Philly’s biggest mall owner wants to build thousands of apartments on its properties to help pay its debts
Towns with PREIT malls face proposals for thousands of apartments as the company pivots into real estate.
Facing more than $2 billion in debt and a wounded mall business, the Pennsylvania Real Estate Investment Trust has an audacious plan to change its fortunes: The region’s biggest mall owner wants to become a developer and put 5,200 apartments on six mall sites as a way to raise cash and bring shoppers and diners onto its properties.
CEO Joseph F. Coradino said he’s pivoting by necessity: “I used to be in the mall business and now I’m in the real estate business.” Indeed, his company, called PREIT, has proposed or discussed putting apartments in the region in the Exton Square Mall, Willow Grove Park, and Plymouth Meeting Mall in the Pennsylvania suburbs and more in the Moorestown Mall in South Jersey.
PREIT also has plans for apartments at the Springfield Town Center in Virginia and the Mall at Prince George’s in Maryland.
The timing might be good for PREIT. Housing prices and rents are soaring due in part to unmet needs. Freddie Mac, the giant mortgage buyer, last year put the national housing shortage at almost 4 million units, triggered by the construction decline after the 2008 Great Recession and extending through the pandemic.
PREIT’s strategy reflect those of other mall owners, who are replacing department store anchors with health-care facilities, hotels, entertainment centers, gyms, and apartments.
But PREIT faces epic challenges as it seeks zoning approvals in suburban municipalities where officials are concerned about sewer capacity, traffic, population density, burdens on local schools, and the broader vision for the properties.
PREIT has little room to maneuver as it runs a gauntlet of zoning and township meetings. The company filed for bankruptcy protection in 2020. And while it emerged the same year, it still has debts of $2.3 billion, a good part of it mortgages on mall properties.
Wall Street has punished the stock, which has traded below $1 a share this year and could be delisted.
PREIT also cautions that 40% of its non-anchor leases either expire this year or next or are in holdover status, and the company could face lower rental revenue if it can’t renew those leases or find new tenants.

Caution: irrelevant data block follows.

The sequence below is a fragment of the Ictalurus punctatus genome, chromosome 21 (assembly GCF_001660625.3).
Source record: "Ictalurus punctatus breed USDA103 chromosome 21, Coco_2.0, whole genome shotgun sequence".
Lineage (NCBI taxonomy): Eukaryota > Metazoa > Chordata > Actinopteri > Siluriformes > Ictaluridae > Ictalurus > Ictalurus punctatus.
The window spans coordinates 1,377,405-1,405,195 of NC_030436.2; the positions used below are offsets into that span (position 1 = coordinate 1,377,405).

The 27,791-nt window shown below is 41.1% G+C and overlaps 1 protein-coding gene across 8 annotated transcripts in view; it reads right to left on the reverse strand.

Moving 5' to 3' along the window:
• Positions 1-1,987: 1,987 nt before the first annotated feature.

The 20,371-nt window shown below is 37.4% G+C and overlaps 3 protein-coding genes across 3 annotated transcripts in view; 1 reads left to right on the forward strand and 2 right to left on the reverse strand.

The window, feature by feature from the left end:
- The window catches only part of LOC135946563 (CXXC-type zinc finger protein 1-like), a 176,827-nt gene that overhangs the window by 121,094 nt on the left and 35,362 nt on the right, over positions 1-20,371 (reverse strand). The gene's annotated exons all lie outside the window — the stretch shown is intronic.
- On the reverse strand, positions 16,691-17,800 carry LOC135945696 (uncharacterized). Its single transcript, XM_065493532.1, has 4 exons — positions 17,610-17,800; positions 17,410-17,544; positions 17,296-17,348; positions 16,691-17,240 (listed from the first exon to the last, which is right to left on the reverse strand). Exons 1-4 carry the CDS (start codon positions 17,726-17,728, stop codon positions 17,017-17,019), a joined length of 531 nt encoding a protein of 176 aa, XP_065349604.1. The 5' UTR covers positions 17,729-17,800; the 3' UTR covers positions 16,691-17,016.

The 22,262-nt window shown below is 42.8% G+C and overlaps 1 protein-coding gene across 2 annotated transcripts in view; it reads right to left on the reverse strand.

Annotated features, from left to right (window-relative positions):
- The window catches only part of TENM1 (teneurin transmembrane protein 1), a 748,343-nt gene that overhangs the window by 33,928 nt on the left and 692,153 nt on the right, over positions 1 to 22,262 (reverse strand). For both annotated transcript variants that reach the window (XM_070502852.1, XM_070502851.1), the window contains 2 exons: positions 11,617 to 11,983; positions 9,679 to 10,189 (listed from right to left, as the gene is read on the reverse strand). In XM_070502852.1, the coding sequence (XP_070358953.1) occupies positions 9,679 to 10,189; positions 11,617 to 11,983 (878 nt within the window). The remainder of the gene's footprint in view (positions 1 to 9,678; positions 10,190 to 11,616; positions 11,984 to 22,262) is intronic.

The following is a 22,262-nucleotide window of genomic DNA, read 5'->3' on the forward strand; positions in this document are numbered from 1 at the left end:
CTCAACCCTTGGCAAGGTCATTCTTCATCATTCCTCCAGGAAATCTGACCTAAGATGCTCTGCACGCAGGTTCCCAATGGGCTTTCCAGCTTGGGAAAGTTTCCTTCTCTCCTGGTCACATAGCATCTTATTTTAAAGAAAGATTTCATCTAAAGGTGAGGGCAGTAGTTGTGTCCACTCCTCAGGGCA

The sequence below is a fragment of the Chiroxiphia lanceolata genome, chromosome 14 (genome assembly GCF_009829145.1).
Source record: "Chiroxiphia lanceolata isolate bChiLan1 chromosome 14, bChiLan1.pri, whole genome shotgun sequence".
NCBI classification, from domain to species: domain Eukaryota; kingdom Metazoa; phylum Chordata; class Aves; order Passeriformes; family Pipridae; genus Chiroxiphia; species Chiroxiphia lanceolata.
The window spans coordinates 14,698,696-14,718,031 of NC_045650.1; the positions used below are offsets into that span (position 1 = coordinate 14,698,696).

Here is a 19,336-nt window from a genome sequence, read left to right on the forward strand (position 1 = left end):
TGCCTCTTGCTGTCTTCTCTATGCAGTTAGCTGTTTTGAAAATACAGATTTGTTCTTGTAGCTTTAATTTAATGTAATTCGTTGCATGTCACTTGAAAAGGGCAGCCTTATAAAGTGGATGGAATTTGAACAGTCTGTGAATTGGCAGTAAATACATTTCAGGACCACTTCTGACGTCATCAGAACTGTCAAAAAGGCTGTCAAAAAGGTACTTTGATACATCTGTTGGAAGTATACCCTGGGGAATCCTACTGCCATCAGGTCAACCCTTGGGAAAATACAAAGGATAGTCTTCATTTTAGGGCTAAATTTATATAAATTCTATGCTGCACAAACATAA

Still, PREIT executives point to recent positive signals: Through February, foot traffic jumped 14% over 2021 in its core malls. Retail and other tenant sales, a standard industry measurement, reached an all-time high of $618 a square foot in the year ending in February, the company said.
Coradino said that PREIT’s malls have recovered from the depths of the pandemic. As part of its core retail properties, the Philadelphia-based firm operates six malls with 6.1 million square feet of space around the region, and 11 malls in six other states and other parts of Pennsylvania.
“We like what we own right now. We have a pretty impressive portfolio,” Coradino maintained.
Richard Latella, an executive managing director at Cushman Wakefield whose team appraises 250 U.S. malls a year, said those centers have repurposed themselves. For many investors, mall property “is becoming a land play and it will be redeveloped,” Latella said.
PREIT is a big-time proponent of that trend. Its first phase of apartments comprises 2,200 units under contract, the company said. The land sales connected to them are expected within a year. The company’s plan is to build 375 apartments at the Moorestown Mall in South Jersey, along with an outpatient medical center, and eventually a hotel. A later phase could add hundreds of additional apartments.
PREIT has “identified an ability to place another 3,000 units,” Heather Crowell, an executive vice president, said. PREIT has not given a time frame for the second phase.
Among the apartments under consideration, PREIT has proposed an 11-story 503-unit complex for the Plymouth Meeting Mall near roads that carry 92 million vehicles a year.
It hasn’t gone smoothly.
Plymouth residents are concerned over increased sewer capacity and traffic. The site is zoned for a 150-unit retirement community and the zoning hearing board denied the application for the apartment complex, said Chris Manero, the chair of the Plymouth Township Council.
“So much of this has been occurring during the pandemic. There hasn’t really been a lot of public meetings where they have presented the idea,” Manero said. “We want to help them succeed but we also want to do what’s best for the township and its current residents.”